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The House of Representatives has ordered for a “detailed” public hearing on the activities of the Financial Reporting Council of Nigeria (FRCN), in respect to the Council’s decision to fix the tenure of the leadership of religious organisations.

The House passed the resolution on Wednesday in Abuja at a session which was presided over by the Speaker, Yakubu Dogara.

It came after members debated and endorsed a motion moved by the Minority Leader of the House, Leo Ogor.

Lawmakers also clarified that no agency of the Federal Government was empowered by any law passed by the National Assembly to determine how many years a religious leader should serve in office.

They noted that the FRC Act 2011 did not make provision for the tenure of office of religious bodies or non-profit organisations.

While leading the debate, Ogor said he was amazed at where the FRC got its powers.

He added that while the agency might have delegated legislative powers, being a product of the National Assembly, any legislation or code it formulated should have been mandatorily approved by the same National Assembly before it could be applied.

In the extant case of the controversial Good Governance Code formulated by the FRC for non-profit organisations, the lawmaker stated that the National Assembly had no knowledge of it.

“The House is concerned that the Governance Code, formulated by the Council, as it relates to heads of non-profit making organisations, is a clear usurpation of the powers of the National Assembly as stipulated in Section 4 of the Constitution of the Federal Republic of Nigeria, 1999.

“Also concerned that the National Assembly has not, in any way, approved the corporate governance code as it did with the Building Code.

“The House is convinced that codes of corporate governance must be in conformity with international best practices.

“Worried that an overzealous chief executive officer of a regulatory body can misinterpret or misapply the provisions of the code as can be clearly seen in the case of the FRC,” the motion stated.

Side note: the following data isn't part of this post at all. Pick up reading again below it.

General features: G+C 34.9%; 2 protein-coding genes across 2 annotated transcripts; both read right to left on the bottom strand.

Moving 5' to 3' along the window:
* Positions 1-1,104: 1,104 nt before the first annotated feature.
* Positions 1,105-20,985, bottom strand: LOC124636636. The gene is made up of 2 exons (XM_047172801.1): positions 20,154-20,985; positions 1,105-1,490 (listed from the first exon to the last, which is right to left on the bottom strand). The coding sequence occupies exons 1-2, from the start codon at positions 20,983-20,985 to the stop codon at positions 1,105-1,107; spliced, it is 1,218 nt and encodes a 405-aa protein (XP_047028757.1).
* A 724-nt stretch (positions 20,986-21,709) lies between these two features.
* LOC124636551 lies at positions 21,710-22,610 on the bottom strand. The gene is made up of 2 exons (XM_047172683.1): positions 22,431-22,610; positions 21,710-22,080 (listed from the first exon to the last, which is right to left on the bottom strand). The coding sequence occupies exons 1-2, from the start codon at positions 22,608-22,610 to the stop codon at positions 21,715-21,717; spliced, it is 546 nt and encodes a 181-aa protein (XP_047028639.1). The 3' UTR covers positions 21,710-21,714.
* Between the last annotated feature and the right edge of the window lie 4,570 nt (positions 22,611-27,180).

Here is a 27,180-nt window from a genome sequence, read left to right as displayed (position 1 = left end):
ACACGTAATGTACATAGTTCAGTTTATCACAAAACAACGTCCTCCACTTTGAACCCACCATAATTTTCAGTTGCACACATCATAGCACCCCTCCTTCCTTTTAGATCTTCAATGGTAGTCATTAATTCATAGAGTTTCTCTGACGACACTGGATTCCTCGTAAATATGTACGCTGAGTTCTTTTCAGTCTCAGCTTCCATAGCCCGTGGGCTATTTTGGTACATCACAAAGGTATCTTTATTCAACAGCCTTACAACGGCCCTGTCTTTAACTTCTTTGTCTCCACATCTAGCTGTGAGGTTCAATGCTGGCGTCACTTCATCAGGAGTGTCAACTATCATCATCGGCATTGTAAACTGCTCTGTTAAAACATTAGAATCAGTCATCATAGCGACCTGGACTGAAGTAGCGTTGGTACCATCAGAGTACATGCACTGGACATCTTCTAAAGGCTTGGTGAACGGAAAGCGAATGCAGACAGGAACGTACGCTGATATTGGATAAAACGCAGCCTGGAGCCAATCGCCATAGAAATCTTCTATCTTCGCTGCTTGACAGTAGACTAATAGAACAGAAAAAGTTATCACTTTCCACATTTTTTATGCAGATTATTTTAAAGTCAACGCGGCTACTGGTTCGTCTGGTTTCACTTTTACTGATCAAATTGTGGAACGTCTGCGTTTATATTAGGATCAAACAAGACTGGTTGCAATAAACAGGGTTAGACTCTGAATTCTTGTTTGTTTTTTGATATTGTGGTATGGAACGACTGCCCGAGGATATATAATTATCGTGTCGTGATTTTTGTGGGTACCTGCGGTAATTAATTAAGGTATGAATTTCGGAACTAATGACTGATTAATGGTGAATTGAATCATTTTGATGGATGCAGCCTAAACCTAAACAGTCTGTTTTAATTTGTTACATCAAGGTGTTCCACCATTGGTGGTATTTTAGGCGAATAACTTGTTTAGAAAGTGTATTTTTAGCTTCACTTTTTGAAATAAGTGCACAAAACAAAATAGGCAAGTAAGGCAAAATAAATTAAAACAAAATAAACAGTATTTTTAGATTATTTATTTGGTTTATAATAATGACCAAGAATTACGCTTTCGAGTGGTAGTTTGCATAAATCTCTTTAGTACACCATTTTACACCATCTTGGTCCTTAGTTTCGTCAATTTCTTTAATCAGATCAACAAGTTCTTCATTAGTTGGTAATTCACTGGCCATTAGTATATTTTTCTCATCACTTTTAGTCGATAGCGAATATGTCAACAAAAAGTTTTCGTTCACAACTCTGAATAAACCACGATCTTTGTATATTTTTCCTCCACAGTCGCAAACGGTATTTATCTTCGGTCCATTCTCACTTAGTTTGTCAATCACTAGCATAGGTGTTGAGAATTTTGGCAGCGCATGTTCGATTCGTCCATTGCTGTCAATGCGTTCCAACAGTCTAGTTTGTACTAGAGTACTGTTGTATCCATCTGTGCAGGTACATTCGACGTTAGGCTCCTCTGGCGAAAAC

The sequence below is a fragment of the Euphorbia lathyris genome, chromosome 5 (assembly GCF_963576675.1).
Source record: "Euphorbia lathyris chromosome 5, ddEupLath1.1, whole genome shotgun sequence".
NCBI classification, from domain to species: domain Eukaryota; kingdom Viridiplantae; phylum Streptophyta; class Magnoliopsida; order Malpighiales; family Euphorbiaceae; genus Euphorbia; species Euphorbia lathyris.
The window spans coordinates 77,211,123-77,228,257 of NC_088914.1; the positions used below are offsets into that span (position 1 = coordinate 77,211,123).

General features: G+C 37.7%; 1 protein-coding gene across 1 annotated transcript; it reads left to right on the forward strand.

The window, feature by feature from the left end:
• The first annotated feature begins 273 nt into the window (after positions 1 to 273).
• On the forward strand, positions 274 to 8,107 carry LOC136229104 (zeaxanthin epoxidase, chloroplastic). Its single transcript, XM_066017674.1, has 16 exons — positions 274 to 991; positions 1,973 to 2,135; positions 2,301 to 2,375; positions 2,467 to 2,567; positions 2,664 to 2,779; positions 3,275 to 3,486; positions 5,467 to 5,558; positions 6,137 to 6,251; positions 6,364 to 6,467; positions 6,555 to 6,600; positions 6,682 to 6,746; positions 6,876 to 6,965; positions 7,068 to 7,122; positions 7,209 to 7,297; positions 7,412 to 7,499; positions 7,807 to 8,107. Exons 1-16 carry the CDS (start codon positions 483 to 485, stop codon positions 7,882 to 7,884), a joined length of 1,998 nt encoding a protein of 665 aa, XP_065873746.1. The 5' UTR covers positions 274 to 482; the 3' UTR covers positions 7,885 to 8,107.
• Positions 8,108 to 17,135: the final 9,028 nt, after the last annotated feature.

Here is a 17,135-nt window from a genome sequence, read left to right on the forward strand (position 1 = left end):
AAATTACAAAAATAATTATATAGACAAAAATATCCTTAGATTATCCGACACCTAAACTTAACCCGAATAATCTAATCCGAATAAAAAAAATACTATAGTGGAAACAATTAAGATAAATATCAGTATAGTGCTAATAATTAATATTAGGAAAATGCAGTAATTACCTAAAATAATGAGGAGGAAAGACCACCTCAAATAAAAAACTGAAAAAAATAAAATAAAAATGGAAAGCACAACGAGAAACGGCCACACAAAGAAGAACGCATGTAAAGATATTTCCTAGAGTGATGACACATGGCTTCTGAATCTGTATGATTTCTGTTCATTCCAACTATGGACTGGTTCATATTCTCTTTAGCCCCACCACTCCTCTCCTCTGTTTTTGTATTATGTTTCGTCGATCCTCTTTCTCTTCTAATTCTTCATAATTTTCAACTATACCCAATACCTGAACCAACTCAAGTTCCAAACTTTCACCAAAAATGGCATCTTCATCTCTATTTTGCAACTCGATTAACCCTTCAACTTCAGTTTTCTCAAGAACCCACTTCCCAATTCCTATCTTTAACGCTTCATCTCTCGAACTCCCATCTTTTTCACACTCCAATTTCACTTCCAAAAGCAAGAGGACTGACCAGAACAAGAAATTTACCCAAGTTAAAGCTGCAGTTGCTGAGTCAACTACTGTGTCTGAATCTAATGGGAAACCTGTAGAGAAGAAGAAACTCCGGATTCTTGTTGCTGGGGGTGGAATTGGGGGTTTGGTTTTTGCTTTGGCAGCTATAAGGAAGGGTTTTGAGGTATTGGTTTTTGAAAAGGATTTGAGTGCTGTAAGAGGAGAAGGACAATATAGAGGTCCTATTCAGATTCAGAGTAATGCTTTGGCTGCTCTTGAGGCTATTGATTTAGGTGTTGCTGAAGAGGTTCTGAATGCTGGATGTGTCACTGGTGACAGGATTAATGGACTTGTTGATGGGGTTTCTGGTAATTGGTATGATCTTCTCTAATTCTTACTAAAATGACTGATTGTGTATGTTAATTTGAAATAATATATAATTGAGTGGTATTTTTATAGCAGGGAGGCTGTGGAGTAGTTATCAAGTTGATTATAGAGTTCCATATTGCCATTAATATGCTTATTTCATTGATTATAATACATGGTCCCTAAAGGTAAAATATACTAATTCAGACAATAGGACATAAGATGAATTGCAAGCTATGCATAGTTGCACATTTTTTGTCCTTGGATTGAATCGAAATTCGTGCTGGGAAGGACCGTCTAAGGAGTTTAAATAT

Ogor pointed out that the FRC was to restrict itself to its duties of accountability, transparency and probity in pursuing corporate governance principles in public and private organisations.

“No law, enacted by the National Assembly, empowers any agency to set the tenure of office for heads of non-profit organisations,” he added.

The Chairman, House Committee on Ethics/Privileges, Nicholas Ossai, took the same position as Ogor.

He told the House that though the FRC was empowered to function, the issue of fixing how long a religious leader should be in office was off its bounds.

“This is because we are talking about the things of God here.

“The tenure of religious leaders is determined by God, not man.

“Besides, delegated legislation like the FRC code should have been forwarded to the National Assembly for approval.

“The code in question was never forwarded to the National Assembly,” Ossai added.

The controversial FRC code, among others, sets a 20-year tenure for heads of religious groups and civil rights organisations.

Such leaders are required to hand over the affairs of the organisations they head to successors in line with the corporate governance principles.

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Author: Janet Johnson

Janet Johnson is a writer who is passionate about helping people and giving solutions to peoples’ needs and problems.
She is an adventurer who would love to see the world one day and probably be an ambassador.